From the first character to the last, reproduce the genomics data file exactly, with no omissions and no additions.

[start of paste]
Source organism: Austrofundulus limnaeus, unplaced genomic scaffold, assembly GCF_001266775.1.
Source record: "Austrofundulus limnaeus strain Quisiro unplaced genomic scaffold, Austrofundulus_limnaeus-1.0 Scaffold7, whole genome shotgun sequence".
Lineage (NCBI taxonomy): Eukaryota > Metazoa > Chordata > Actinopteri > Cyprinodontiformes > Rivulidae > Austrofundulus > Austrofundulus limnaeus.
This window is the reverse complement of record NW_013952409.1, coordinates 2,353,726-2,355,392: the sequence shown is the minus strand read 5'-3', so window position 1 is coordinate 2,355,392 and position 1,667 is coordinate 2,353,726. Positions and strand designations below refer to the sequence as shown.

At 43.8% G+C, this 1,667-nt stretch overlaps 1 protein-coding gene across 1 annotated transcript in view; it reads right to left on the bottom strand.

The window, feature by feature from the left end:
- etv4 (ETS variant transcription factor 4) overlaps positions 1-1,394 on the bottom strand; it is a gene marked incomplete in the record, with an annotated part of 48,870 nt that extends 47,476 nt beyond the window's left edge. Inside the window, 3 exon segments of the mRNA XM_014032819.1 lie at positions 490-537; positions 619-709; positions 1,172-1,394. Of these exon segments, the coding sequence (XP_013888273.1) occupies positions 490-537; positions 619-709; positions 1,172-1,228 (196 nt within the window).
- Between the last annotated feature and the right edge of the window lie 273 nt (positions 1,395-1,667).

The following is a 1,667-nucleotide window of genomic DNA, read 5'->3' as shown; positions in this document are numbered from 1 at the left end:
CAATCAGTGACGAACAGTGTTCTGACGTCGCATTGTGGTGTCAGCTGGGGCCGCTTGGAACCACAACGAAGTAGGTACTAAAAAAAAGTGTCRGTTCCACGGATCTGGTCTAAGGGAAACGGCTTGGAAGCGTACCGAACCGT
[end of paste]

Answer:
Source organism: Austrofundulus limnaeus, unplaced genomic scaffold, assembly GCF_001266775.1.
Source record: "Austrofundulus limnaeus strain Quisiro unplaced genomic scaffold, Austrofundulus_limnaeus-1.0 Scaffold7, whole genome shotgun sequence".
Lineage (NCBI taxonomy): Eukaryota > Metazoa > Chordata > Actinopteri > Cyprinodontiformes > Rivulidae > Austrofundulus > Austrofundulus limnaeus.
This window is the reverse complement of record NW_013952409.1, coordinates 2,353,726-2,355,392: the sequence shown is the minus strand read 5'-3', so window position 1 is coordinate 2,355,392 and position 1,667 is coordinate 2,353,726. Positions and strand designations below refer to the sequence as shown.

At 43.8% G+C, this 1,667-nt stretch overlaps 1 protein-coding gene across 1 annotated transcript in view; it reads right to left on the bottom strand.

The window, feature by feature from the left end:
- etv4 (ETS variant transcription factor 4) overlaps positions 1-1,394 on the bottom strand; it is a gene marked incomplete in the record, with an annotated part of 48,870 nt that extends 47,476 nt beyond the window's left edge. Inside the window, 3 exon segments of the mRNA XM_014032819.1 lie at positions 490-537; positions 619-709; positions 1,172-1,394. Of these exon segments, the coding sequence (XP_013888273.1) occupies positions 490-537; positions 619-709; positions 1,172-1,228 (196 nt within the window).
- Between the last annotated feature and the right edge of the window lie 273 nt (positions 1,395-1,667).

The following is a 1,667-nucleotide window of genomic DNA, read 5'->3' as shown; positions in this document are numbered from 1 at the left end:
CAATCAGTGACGAACAGTGTTCTGACGTCGCATTGTGGTGTCAGCTGGGGCCGCTTGGAACCACAACGAAGTAGGTACTAAAAAAAAGTGTCRGTTCCACGGATCTGGTCTAAGGGAAACGGCTTGGAAGCGTACCGAACCGT